post #8 of 20

I found that Malwarebytes Anti-Malware causes my Foobar to skip while playing.  If you have this app installed and running, disable it and see if it helps.

 

Worked for me, ymmv.

post #9 of 20

I doubt fragmentation will actually cause audio files to skip.  Modern hard drives, even when fragmented, are still more than quick enough to playback an audio file without too much issue.  

 

When dealing with these technical issues, its easy to find the problem by tackling these issues methodically and isolating components:

- Does it still stutter & skip if you play your music off a portable hard disk/USB stick? 

- Does the device still stutter & skip with integrated audio?  If it stops stuttering, then it may be a good idea to reinstall the Modi's driver software (uninstall the Modi's drivers via Device Manager). 

- If you tried the above and the problem still persists, then the problem is definitely the laptop.  If you're using Foobar, I'd check the buffer size (File -> Preferences -> Playback -> Output) and increase the value.  


Edited by jeffreyw311 - 1/28/14 at 1:38am
post #10 of 20
Quote:
Originally Posted by jeffreyw311 View Post
 

I doubt fragmentation will actually cause audio files to skip.  Modern hard drives, even when fragmented, are still more than quick enough to playback an audio file without too much issue.  

 

When dealing with these technical issues, its easy to find the problem by tackling these issues methodically and isolating components:

- Does it still stutter & skip if you play your music off a portable hard disk/USB stick? 

- Does the device still stutter & skip with integrated audio?  If it stops stuttering, then it may be a good idea to reinstall the Modi's driver software (uninstall the Modi's drivers via Device Manager). 

- If you tried the above and the problem still persists, then the problem is definitely the laptop.  If you're using Foobar, I'd check the buffer size (File -> Preferences -> Playback -> Output) and increase the value.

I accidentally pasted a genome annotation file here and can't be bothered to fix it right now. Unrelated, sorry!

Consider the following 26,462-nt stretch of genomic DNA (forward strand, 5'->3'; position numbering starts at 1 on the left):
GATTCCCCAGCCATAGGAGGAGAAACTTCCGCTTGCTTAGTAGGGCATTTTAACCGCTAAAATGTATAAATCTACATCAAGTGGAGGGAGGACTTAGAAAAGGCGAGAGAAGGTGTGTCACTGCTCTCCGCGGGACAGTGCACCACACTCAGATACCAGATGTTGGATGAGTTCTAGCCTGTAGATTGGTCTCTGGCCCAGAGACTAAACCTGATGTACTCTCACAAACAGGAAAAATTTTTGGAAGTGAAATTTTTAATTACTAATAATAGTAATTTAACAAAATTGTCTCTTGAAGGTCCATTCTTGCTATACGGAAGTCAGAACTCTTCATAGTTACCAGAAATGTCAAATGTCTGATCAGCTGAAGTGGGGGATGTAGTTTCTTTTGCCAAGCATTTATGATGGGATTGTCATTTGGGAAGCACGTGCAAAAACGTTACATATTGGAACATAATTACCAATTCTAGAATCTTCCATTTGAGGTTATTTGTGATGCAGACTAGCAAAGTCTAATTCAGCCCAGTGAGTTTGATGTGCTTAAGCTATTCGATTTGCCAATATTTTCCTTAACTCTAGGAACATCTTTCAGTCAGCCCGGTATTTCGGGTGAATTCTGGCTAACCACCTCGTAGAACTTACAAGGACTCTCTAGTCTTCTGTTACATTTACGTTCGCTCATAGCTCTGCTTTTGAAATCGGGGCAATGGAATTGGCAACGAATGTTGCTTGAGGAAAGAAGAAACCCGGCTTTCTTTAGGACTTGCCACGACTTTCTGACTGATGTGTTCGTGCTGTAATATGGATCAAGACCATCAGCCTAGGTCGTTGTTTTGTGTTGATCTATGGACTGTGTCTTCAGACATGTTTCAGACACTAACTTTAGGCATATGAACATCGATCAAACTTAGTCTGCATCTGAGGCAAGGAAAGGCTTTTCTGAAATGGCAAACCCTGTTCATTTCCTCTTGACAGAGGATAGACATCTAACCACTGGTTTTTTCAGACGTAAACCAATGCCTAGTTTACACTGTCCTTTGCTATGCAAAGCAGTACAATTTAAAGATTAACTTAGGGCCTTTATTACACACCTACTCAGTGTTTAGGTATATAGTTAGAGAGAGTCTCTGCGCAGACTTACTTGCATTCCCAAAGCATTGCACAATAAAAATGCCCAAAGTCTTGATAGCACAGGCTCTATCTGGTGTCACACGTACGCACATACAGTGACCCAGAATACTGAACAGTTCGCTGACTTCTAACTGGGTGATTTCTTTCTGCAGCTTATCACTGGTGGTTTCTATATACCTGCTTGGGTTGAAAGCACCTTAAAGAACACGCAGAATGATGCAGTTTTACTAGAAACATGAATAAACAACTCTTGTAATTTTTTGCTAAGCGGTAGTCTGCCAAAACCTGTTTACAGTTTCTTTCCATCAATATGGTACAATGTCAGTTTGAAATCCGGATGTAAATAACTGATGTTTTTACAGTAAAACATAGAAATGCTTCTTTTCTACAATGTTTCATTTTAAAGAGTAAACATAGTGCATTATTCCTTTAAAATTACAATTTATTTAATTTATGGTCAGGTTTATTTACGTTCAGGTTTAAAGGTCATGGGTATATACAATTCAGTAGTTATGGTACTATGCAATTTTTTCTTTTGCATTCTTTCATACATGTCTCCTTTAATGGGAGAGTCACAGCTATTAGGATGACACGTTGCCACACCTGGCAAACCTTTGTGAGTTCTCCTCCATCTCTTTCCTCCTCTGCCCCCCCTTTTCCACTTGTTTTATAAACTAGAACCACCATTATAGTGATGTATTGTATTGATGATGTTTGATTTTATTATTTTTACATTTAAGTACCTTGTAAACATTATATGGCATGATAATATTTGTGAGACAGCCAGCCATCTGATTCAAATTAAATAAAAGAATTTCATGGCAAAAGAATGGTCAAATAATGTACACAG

Jeff...don't doubt :beerchug: 

 

The ideas you posted are great, good debugging tools. But please don't discount fragmentation and services that I pointed out. Hard drives have NOT changed except in size and their space allocation algorithms are exactly the same. To this day, with the near exception of SSID drives, SATA and PATA hard drives are still the week link in the chain for computer speed (now you have entered my wheelhouse)

 

Hard Drive fragmentation

Hard drives all work the same. You store files in varying sizes and those file placements are stored in a directory. The place it stores them is called "free space" and when stored, the address of that file is stored and it is now used, no longer part of free space.

 

SO you happily create files of 15mb, 10mb, 300k, 200k, etc etc. and the drive starts to fill up. All of this contiguous (next to each other).The free space gets smaller and the used space allocated

 

Now you delete the 10mb file. Yay. I have 10mb that gets added to free space. But that space sits between the 15mb and 300k file. Now if the system just kept writing to the old free space, it would be a waste and eventually you could have files writing to all that extra free space while there was free space in the middle...and this is where fragmentation comes in

 

To be more space thrifty the system looks at those "in the middle" free space areas. So now you have a 12meg file that gets copied in. It sees that 10mb you freed up and stores 10mb there, then takes the other 2mb and puts it in another available spot. THAT my friends is the start of fragmentation. Multiply that hundreds, thousands of times.

 

A file might actually be in 5 parts. So to retrieve the file, the head on the hard drive has to move (very fast) to 5 locations instead of 1. How fast is very fast ? Fast, milliseconds which is increased by both fragmentation and rotational speed latency. But that's milliseconds you say ? Yes...but remember it does not PUSH the data at that speed. Drive I/O is measured in gigabits per second (on paper)

 

When you get to actual speeds it is MUCH MUCH lower ...perhaps 120mb per second in a system  Lots of moving parts...

 

 

I could go on and on but this is overly long already ...Bottom line, fragmentation HURTS

 

Services

I'll keep this short. The more services you have running, the more resources are used, The more resources used, the slower your machine. WAY too many unnecessary services run in the background that are like taking your car and constantly adding weight. Add 4 people. Then bags of top soil. A roof rack. Luggage...it will go slower and slower.

 

If you think none of this helps or is true, great. Don't do it. But another benefit of defrag is you will actually reclaim space. Take a 200gb hard drive with 70gb used but heavily fragmented. You show 130gb free space but after defrag, you show 134...MAGIC  ...LOL